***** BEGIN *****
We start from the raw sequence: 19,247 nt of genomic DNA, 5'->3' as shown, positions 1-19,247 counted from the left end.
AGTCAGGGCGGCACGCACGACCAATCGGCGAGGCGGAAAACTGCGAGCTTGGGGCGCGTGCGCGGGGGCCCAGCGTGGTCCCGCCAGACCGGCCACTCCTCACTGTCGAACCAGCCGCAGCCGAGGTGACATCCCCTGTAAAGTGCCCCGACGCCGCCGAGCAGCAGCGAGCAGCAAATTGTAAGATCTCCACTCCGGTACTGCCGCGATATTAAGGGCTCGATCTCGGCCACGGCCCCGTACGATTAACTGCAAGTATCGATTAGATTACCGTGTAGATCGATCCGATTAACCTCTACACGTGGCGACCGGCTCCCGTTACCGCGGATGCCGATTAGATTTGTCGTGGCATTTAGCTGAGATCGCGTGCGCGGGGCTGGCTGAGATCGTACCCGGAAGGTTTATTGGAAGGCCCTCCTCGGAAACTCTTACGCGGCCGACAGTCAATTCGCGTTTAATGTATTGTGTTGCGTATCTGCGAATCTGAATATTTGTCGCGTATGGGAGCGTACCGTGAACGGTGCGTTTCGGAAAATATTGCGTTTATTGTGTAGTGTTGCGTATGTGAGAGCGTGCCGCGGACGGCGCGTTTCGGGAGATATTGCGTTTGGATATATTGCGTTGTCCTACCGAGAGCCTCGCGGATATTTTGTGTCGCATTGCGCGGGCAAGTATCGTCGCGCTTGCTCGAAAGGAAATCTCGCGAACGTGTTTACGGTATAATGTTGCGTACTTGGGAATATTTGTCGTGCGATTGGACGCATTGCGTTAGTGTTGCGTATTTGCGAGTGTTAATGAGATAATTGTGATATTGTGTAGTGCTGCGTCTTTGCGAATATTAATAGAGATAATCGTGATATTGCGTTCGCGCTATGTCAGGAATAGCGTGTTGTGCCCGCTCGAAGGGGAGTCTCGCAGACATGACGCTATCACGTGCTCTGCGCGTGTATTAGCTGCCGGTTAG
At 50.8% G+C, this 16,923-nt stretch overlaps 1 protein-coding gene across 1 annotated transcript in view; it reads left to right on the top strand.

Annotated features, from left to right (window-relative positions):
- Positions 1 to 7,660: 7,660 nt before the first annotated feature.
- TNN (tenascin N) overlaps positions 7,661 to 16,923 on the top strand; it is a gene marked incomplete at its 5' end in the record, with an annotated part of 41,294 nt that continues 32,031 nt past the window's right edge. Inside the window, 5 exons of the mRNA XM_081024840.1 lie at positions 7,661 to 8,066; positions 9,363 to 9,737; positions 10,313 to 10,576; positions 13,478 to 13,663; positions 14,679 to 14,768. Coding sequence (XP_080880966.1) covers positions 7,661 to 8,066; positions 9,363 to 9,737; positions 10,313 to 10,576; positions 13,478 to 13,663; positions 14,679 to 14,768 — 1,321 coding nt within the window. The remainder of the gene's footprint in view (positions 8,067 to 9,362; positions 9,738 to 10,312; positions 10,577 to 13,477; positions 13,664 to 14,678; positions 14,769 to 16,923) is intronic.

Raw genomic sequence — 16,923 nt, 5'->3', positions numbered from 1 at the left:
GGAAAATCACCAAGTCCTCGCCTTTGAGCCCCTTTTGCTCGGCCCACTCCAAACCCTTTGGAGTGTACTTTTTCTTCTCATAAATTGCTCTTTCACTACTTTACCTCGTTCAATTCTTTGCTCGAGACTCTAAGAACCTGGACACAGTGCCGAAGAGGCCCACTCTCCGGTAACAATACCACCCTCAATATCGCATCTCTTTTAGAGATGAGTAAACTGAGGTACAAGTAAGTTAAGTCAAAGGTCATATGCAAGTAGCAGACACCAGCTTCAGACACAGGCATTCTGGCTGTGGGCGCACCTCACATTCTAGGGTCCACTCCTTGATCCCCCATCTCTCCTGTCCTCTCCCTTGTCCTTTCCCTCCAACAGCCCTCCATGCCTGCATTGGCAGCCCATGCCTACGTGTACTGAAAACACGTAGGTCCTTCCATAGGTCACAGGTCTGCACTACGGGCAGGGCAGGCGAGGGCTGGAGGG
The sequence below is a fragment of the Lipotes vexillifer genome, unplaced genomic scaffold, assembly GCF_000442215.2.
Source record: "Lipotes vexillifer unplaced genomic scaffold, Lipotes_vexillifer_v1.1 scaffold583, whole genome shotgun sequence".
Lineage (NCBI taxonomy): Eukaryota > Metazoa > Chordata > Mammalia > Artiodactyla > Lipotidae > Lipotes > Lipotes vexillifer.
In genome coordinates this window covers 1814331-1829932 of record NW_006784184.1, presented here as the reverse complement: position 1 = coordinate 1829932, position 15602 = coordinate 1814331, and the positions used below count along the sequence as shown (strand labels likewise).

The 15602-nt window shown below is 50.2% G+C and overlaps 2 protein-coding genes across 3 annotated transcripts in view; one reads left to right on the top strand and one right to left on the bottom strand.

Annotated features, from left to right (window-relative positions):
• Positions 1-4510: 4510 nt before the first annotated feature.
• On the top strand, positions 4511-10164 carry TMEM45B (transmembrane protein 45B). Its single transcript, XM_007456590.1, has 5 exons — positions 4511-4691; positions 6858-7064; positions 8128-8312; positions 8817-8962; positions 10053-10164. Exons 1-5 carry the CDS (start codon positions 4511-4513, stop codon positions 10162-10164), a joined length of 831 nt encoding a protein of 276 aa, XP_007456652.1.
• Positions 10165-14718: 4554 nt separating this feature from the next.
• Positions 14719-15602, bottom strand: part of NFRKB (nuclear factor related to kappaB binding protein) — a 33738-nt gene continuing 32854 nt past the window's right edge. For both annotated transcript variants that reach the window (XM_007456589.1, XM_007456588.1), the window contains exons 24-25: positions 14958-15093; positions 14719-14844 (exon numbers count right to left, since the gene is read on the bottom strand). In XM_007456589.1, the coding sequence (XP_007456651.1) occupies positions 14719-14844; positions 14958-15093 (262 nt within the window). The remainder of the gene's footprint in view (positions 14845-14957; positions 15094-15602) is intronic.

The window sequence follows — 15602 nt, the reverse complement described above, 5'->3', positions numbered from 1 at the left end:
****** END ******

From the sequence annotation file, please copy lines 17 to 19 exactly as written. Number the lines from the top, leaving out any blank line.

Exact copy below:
• Positions 10165-14718: 4554 nt separating this feature from the next.
• Positions 14719-15602, bottom strand: part of NFRKB (nuclear factor related to kappaB binding protein) — a 33738-nt gene continuing 32854 nt past the window's right edge. For both annotated transcript variants that reach the window (XM_007456589.1, XM_007456588.1), the window contains exons 24-25: positions 14958-15093; positions 14719-14844 (exon numbers count right to left, since the gene is read on the bottom strand). In XM_007456589.1, the coding sequence (XP_007456651.1) occupies positions 14719-14844; positions 14958-15093 (262 nt within the window). The remainder of the gene's footprint in view (positions 14845-14957; positions 15094-15602) is intronic.

The window sequence follows — 15602 nt, the reverse complement described above, 5'->3', positions numbered from 1 at the left end: